But in The Lake, Bradbury gives us an entirely different look at life as half of a sand castle is being built and footprints come out of the lake, presumably those of a child who disappeared on the lake but whose body was never found. It’s a chilling short story, enough that it stuck with me all these years.
After reading his books I then moved into the books by Anne McCaffrey. I loved her Pern books but it was the Acorna series that I fell hard for.
Then, of course, there’s Firefly. I’ve met very few people who didn’t absolutely love Firefly and many of my more recent sci fi influences have come from watching that show repeatedly. Shindig is such a great episode.
The two characters in Firefly that are most like Corbin and Emmanuel from Fantasy for a Gentleman would have to be Inara and Zoe.
Corbin and Inara are similar, and not just for their profession, because they are both adaptable and they love to please whoever they’re with without losing sight of who they really are. They’re strong characters who are formidable while also being able to be gentle.
Zoe and Emmanuel, on the other hand, are far more ruthless in their own ways. I would not want to be up against either of them. The parts of them both that come through most for me are their sense of duty and honor. They follow orders and their own strict codes, which Emmanuel adheres to absolutely until Corbin decides to turn his world upside down by resisting when Emmanuel was trying to kill him. Being a bounty hunter isn’t easy, but it’s made even less so by a sexy aspacian intent on not dying.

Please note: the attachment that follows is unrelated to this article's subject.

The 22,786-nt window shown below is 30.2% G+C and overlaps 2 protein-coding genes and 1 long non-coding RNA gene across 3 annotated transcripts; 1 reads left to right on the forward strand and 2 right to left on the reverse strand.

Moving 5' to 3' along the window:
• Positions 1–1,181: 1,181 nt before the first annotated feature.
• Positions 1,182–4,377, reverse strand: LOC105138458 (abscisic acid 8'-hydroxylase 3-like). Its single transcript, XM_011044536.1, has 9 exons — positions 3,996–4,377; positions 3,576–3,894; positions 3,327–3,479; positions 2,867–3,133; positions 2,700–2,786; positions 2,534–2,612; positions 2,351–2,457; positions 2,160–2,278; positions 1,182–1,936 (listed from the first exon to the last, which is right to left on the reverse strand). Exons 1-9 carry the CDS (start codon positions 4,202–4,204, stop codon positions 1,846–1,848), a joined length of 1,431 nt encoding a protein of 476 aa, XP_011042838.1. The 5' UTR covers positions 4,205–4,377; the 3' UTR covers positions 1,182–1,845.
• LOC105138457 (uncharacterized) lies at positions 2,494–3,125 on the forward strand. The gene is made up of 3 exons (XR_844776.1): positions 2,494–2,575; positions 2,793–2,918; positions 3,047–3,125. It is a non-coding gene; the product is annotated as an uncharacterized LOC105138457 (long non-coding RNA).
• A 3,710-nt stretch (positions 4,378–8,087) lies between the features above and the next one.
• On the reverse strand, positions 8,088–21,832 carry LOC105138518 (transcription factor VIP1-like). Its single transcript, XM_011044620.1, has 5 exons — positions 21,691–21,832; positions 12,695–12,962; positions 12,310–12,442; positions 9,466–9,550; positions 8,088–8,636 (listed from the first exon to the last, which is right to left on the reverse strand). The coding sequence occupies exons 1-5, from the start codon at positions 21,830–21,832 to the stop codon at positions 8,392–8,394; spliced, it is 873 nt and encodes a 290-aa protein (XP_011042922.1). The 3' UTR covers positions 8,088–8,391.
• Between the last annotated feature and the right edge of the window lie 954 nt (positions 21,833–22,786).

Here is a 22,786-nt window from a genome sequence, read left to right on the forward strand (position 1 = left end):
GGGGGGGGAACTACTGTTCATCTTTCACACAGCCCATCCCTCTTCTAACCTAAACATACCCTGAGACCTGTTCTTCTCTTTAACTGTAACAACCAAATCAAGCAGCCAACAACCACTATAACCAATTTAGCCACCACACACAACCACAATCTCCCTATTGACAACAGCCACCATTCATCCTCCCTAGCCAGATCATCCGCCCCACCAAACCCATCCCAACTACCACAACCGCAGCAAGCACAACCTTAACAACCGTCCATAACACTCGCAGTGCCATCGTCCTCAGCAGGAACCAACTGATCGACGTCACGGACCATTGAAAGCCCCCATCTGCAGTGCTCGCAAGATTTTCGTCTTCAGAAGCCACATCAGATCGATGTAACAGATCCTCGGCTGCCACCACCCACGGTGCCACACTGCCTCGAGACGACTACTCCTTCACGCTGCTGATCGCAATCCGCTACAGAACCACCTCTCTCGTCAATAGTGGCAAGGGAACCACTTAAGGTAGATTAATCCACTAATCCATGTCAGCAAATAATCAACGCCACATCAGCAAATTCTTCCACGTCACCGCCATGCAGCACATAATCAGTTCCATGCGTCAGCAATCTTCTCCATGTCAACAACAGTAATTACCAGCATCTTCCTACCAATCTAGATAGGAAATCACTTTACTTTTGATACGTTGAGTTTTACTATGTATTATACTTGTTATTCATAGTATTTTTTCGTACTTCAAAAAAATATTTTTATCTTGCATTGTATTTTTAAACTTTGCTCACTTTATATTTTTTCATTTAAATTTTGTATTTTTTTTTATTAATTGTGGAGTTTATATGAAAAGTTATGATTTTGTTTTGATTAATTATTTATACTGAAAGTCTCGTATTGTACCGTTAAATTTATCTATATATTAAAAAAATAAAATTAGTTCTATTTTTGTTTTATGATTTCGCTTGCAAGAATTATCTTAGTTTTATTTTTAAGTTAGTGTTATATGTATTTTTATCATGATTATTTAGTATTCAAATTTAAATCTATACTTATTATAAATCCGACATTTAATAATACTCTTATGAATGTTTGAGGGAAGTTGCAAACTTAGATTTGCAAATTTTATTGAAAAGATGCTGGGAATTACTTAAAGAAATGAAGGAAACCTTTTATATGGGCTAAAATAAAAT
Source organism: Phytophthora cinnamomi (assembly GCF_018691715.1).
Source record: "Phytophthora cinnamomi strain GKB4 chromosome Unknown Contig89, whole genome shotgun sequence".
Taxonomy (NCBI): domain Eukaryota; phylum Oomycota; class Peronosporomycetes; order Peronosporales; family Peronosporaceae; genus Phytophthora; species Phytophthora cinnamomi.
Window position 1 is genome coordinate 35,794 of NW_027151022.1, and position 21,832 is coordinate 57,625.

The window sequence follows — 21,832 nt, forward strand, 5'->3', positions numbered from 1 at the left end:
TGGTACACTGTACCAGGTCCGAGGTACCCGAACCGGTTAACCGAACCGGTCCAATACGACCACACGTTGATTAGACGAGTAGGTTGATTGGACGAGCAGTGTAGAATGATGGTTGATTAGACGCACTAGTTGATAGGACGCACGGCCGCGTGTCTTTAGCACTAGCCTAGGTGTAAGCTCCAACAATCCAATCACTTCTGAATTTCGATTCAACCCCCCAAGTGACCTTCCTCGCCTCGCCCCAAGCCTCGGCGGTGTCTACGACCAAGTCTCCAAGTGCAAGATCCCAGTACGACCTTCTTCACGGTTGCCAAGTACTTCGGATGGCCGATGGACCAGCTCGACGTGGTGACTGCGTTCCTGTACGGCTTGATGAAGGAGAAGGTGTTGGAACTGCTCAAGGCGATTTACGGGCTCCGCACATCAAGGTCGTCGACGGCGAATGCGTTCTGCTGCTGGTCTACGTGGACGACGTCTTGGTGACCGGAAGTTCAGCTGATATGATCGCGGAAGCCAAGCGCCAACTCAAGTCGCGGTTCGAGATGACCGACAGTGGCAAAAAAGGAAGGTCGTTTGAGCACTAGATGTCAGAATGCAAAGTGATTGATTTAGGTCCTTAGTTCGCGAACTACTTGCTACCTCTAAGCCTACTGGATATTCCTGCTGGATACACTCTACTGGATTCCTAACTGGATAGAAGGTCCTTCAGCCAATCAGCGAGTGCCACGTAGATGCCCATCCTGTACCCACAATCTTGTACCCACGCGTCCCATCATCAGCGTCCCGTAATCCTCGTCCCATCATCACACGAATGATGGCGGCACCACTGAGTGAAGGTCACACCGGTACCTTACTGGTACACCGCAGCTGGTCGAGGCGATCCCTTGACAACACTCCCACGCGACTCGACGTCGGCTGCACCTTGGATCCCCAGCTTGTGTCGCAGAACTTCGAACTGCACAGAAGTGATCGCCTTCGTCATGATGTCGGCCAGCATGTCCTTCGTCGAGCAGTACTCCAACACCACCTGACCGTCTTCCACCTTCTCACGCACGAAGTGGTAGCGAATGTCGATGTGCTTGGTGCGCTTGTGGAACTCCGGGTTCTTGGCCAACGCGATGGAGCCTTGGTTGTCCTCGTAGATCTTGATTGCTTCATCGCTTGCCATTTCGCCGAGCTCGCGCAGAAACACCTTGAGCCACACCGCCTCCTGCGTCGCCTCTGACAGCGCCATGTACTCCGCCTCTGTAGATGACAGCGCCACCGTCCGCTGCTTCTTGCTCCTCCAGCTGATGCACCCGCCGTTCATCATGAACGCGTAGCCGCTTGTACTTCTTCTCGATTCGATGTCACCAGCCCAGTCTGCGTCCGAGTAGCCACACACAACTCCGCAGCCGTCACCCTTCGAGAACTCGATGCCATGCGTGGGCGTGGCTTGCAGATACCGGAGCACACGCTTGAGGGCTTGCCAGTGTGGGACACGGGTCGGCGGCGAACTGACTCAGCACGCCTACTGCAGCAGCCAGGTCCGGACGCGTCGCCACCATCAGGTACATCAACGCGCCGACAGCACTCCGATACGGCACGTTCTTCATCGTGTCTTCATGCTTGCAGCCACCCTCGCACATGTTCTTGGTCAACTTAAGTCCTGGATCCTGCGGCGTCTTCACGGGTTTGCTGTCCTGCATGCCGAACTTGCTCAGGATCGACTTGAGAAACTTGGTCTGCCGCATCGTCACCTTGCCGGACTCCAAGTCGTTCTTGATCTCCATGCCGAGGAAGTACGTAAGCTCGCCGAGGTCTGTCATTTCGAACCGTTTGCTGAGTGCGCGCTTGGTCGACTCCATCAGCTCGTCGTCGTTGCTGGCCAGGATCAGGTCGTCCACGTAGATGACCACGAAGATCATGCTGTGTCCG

Thank you for spending some time with me today. I hope you get a chance to check out my new novel, Fantasy for a Gentleman.
What sci fi world would you most want to live in?
Caitlin was fortunate growing up to be surrounded by family and teachers that encouraged her love of reading. She has always been a voracious reader and that love of the written word easily morphed into a passion for writing. She comes from a military family and the men and women of the armed forces are close to her heart. She also enjoys gardening and horseback riding in the Colorado Rockies where she calls home with her wonderful husband and their two dogs. Her belief that there is no one true path to happily ever after runs deeply through all of her stories.
For two decades Corbin Leroux has worked on the planet Wish as a high-priced companion. He loves his life where physical pleasure is encouraged and has no intention of quitting it. Corbin sees his clients almost as part of his family. Not even when bounty hunter Emmanuel Leoniste comes to kill him will Corbin roll over and give up his lifestyle.